The genesis for much of our present work dates back to 2014 when WCS signed a 5-year cooperative agreement with USAID (The Southern Highlands and Ruaha-Katavi Protection Program - SHARPP). This agreement focuses on safeguarding wildlife corridors and buffer zones between Ruaha and Katavi National Parks, improving natural resource management (especially in wildlife corridors, forest catchments and areas of biological significance,) improving the engagement of local communities in natural resource management and ensuring the effective protection of elephant populations in the Greater Ruaha ecosystem. 

Building on the above, and with the support of private donors (including most significantly the Wyss Foundation), as well as other U.S. Government partners including the U.S. State Department, over the course of the last 5 years, the program has gradually established and expanded a synergetic program of assistance across all key protected areas for the primary purpose of safeguarding the landscapes significant elephant population.

Key ares of partnership with both the Tanzania National Parks Authority (TANAPA) and the Tanzania Wildlife Management Authority (TAWA) have included:

Support to essential protection infrastructure: WCS has built / renovated five strategically important ranger posts across multiple game reserves and also built an administrative headquarters for Lukwati-Piti Game Reserve. The provision of boreholes and extensive solar power systems has often accompanied these projects.

Support to improved protected area communications: WCS installed a HF radio system in the Rungwa GR complex, a HF-VHF radio system in Lukwati-Piti Game Reserve and has upgraded the existing digital VHF radio system in Katavi National Park. We have also constructed a pulley-system for improved wet season mobility across the Mzombe River between Ruaha National Park and the Rungwe GR complex.

Support to improved protected area mobility: WCS has handed over three quick reaction unit vehicles, one intelligence gathering vehicle, one elephant monitoring vehicle (with two more being delivered), three tractor and trailer units and two patrol boats for the improved protection of Lake Rukwa. We have also established a dedicated mobile workshop to help our partners maintain these essential vehicles and also operate a grader to help improve road access in key protected areas.

Support to key protected area capacities: WCS have provided training to more than 350 rangers in various capacities including law enforcement monitoring (through the application of SMART software), general and elite ranger training, crime scene management and case development, intelligence gathering, boat operator training, rear and front seat observer training, driver training and community ranger training, all coupled with a considerable number of refresher training courses and ongoing mentoring.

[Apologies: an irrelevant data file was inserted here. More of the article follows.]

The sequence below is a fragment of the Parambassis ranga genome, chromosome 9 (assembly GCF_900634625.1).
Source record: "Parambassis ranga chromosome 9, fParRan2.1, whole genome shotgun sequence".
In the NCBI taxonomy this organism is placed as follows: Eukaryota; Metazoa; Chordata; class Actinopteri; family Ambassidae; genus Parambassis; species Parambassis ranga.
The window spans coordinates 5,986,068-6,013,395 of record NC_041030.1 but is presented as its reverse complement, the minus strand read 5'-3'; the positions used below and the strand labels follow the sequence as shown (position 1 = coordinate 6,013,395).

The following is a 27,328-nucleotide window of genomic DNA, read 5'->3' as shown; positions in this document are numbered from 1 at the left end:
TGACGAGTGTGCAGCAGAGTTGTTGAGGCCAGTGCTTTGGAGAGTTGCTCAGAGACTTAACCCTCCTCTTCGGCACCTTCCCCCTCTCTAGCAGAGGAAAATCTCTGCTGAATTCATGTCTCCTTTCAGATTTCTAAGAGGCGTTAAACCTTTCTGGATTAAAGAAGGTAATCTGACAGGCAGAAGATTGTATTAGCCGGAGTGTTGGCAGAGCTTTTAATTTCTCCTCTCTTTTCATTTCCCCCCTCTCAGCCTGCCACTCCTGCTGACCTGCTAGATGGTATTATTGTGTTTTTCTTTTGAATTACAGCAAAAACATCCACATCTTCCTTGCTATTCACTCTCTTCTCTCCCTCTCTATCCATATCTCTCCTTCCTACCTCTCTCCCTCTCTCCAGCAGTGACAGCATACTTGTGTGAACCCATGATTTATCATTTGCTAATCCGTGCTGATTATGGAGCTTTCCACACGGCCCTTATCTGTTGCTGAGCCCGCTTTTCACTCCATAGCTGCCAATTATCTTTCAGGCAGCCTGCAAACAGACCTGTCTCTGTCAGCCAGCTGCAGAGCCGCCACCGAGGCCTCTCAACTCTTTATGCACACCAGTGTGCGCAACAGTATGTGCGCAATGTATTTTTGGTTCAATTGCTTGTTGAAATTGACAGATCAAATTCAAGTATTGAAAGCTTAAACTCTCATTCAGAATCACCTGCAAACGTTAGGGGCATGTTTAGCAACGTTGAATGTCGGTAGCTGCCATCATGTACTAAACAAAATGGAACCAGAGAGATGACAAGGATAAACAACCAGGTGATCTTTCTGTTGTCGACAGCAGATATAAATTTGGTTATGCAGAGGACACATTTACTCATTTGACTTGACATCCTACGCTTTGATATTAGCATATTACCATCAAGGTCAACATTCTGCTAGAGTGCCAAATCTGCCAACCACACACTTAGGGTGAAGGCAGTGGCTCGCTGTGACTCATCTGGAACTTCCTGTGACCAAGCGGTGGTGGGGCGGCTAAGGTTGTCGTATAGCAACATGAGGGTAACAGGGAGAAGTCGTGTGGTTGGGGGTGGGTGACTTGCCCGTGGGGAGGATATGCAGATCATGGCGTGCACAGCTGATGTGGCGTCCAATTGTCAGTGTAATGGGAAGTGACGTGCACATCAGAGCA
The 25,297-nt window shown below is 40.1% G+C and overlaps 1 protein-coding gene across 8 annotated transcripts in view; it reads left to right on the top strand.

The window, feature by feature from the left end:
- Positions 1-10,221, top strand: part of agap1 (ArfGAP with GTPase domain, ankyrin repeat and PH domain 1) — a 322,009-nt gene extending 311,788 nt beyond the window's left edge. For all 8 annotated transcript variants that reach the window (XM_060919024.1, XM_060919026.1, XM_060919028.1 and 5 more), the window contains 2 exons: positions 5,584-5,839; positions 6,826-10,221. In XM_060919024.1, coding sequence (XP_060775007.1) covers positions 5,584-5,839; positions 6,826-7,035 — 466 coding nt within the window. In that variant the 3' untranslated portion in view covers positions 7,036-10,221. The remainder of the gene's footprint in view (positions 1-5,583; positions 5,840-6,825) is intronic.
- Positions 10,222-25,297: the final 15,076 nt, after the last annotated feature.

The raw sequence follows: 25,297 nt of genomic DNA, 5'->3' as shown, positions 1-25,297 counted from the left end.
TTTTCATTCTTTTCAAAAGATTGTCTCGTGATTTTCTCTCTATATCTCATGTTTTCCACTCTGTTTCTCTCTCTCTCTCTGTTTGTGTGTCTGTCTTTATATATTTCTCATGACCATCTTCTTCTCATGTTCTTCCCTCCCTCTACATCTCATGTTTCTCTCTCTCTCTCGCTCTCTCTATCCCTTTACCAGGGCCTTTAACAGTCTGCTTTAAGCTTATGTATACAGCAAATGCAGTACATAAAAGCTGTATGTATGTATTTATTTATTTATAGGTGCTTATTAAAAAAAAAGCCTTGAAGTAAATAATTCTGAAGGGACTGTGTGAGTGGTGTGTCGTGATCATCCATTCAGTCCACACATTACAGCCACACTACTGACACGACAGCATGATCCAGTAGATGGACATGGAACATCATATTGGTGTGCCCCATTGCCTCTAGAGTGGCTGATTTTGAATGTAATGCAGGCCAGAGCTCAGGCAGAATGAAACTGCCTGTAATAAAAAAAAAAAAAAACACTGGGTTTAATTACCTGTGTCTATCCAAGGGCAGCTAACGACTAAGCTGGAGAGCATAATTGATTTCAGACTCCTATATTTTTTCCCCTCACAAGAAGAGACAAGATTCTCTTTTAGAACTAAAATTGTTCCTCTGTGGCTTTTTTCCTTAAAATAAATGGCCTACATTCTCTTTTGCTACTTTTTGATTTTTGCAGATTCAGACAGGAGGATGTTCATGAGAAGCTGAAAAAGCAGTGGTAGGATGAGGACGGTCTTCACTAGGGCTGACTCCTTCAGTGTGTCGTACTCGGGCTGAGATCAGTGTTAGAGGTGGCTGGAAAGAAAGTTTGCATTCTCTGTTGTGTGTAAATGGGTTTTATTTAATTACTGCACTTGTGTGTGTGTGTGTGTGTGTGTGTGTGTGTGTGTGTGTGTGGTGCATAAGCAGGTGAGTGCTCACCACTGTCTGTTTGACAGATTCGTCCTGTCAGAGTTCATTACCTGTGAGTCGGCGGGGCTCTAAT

Wildlife monitoring: WCS manages a Cessna 206 plane, providing essential support to wildlife authorities and the Tanzania Wildlife Research Institute (TAWIRI) for wildlife monitoring across the landscape. Daily aerial monitoring is undertaken with rangers, ecologists and others from various protected areas. WCS has also supported formal estimates of large mammal numbers with the guidance of TAWIRI. Additional monitoring programs include working closely with North Carolina Zoo for the monitoring of vulture and training community rangers to monitor wildlife on community land. This work will shortly be expanded to include various carnivore species.

Support to strategic site-level planning: Key to success is working with government wildlife partners to make best-use of existing resources through a strengthened planning approach. WCS has helped establish operations rooms in two game reserve complexes, supported exchange trips for protection managers to model sites outside Tanzania and is working with TAWA HQ to pilot the strengthened integration of law enforcement monitoring.

Community engagement: The identification of wildlife corridors linking protected areas across the landscape is critical to the holistic management of this diverse landscape, and to safeguarding the future for a variety of true landscape species. WCS presently works with nine communities, with the guidance of various government authorities, for the improved management of corridor areas through a community-driven approach, providing awareness-building opportunities and other mechanisms allowing for local people to benefit from their collective commitment to securing these areas.